His indignation came on the heels of what I may be permitted to describe as an “in-house,” interaction with his team over the renewed atrocities of Boko Haram in the Northeast.
Therefore, at a “Transformational leadership workshop”, organized by the Army through the Department of Transformation and Innovation at the Army Resource Centre, Asokoro, Abuja two days back, the Army Chief frowned at his officers and troops in the battlefield.
Let me replay a portion of what Gen. Buratai said at the workshop, which has become sensationally celebrated by some Nigerian media for reasons I can hardly discern. Some media houses even imputed their own interpretation of what the Army Chief voiced to his team, by claiming Nigerian troops are Ill-equipped and suffer neglected welfare.
Gen. Buratai stated; “It is unfortunate, but the truth is that almost every setback the Nigerian Army has had in our operations in recent times can be traced to insufficient willingness to perform assigned tasks or simply insufficient commitment to a common national/military course by those at the frontlines.”
He fumed further, “Many of those on whom the responsibility for physical actions against the adversary squarely falls are yet to fully take ownership of our common national or service cause.”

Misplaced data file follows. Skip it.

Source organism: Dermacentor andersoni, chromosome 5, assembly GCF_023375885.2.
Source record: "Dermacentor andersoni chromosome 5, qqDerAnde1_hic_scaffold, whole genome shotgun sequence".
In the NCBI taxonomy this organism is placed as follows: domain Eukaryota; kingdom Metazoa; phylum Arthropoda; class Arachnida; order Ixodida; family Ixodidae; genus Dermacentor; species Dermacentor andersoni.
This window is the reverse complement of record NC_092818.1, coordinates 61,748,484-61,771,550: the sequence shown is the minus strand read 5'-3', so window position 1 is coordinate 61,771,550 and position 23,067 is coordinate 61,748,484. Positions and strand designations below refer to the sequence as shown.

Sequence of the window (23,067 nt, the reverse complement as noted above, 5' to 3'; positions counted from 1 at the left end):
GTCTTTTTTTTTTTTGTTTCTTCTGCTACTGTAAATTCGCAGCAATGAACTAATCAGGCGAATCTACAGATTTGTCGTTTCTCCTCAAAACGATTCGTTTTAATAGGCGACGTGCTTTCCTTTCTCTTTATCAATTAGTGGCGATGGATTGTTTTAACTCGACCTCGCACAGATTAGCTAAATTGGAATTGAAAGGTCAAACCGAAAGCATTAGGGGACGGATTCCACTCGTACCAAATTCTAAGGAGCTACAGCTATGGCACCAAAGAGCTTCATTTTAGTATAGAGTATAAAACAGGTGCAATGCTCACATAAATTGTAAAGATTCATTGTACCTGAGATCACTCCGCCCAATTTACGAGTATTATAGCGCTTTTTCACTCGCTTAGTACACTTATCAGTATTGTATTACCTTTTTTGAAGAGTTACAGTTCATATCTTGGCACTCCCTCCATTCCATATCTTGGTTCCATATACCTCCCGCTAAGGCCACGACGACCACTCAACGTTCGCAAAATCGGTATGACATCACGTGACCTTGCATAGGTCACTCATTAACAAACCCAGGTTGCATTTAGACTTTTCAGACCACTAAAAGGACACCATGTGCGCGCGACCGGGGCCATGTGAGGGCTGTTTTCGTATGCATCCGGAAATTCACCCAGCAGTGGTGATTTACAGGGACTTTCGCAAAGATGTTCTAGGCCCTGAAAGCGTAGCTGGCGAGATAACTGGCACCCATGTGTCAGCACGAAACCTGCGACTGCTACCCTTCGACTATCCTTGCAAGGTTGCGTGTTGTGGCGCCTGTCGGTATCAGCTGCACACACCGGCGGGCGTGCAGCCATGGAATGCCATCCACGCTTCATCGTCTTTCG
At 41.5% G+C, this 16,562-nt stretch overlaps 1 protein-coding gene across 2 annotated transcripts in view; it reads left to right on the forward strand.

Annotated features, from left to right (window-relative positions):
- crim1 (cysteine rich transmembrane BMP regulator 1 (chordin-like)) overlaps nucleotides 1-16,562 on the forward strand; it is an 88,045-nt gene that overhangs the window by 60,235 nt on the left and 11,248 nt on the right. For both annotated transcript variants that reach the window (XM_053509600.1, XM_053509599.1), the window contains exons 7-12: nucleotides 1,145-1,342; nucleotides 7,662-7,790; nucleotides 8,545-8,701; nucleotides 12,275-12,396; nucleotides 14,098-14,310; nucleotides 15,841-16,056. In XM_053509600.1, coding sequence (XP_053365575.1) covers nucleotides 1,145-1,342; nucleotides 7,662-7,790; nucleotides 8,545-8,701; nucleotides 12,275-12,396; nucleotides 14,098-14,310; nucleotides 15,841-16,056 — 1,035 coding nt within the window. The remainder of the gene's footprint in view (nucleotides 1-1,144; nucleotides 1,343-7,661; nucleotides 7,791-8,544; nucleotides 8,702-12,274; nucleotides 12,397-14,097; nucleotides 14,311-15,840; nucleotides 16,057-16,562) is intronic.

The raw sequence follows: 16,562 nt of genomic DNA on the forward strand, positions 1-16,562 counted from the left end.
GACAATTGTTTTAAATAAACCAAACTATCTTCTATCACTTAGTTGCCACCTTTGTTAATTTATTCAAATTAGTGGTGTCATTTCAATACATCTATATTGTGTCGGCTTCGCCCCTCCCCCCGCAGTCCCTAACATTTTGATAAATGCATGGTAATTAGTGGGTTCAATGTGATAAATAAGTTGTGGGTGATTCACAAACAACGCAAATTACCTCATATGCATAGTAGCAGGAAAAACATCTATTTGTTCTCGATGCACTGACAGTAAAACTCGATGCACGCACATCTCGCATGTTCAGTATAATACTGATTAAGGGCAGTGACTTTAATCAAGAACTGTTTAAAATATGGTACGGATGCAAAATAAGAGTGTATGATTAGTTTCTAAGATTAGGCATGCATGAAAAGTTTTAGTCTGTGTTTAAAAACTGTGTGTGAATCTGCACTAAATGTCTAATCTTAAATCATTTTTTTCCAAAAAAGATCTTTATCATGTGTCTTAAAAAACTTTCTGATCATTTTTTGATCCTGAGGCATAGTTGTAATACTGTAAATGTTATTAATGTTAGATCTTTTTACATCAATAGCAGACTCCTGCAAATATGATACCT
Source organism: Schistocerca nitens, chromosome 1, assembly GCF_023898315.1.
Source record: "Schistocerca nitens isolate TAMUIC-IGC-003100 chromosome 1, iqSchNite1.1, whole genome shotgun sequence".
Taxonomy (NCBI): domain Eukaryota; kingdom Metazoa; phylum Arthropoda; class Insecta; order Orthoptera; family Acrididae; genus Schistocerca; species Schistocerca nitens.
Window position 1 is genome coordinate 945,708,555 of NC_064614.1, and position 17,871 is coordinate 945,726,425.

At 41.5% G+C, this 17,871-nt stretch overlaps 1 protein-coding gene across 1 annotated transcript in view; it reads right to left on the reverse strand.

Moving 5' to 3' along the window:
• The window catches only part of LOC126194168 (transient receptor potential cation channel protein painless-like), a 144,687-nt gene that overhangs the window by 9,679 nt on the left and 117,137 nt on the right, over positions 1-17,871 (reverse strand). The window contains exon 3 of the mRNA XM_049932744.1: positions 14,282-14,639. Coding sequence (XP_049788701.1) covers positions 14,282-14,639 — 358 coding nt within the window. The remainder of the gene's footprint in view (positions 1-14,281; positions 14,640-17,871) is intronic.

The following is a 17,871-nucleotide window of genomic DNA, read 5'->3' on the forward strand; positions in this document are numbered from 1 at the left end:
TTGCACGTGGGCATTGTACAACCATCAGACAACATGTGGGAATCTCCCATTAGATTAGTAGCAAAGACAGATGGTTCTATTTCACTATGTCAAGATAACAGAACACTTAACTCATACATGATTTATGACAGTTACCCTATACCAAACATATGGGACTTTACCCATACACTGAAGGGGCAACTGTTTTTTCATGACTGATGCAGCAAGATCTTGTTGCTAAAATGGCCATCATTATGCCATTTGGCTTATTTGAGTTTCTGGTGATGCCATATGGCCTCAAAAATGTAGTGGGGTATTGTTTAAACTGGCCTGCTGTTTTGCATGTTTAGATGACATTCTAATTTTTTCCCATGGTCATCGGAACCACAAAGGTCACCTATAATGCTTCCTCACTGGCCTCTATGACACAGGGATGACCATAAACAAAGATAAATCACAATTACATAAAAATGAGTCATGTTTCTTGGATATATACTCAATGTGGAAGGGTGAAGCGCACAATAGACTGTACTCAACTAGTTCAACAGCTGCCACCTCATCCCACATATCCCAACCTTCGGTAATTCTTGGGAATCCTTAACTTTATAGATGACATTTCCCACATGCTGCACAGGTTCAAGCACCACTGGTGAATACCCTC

I have always known Gen. Buratai as an officer who is always blunt; stands by the truth at all times, but hates with a passion any act of professional indolence or negligence. So, did we expect him to remain silent in the face of the obvious sabotage of the ongoing counter-insurgency operations by his troops? Should this caution have translated into his “blame” or “accusation,” of his troops as reported by some media?
What has pained me more is that everyone of us is aware of Boko Haram agents everywhere, including the Military, who are playing the roles of sabs in the efforts to contain insurgency. Buratai has only reduced their number, but the remnants are still within the fold of troops.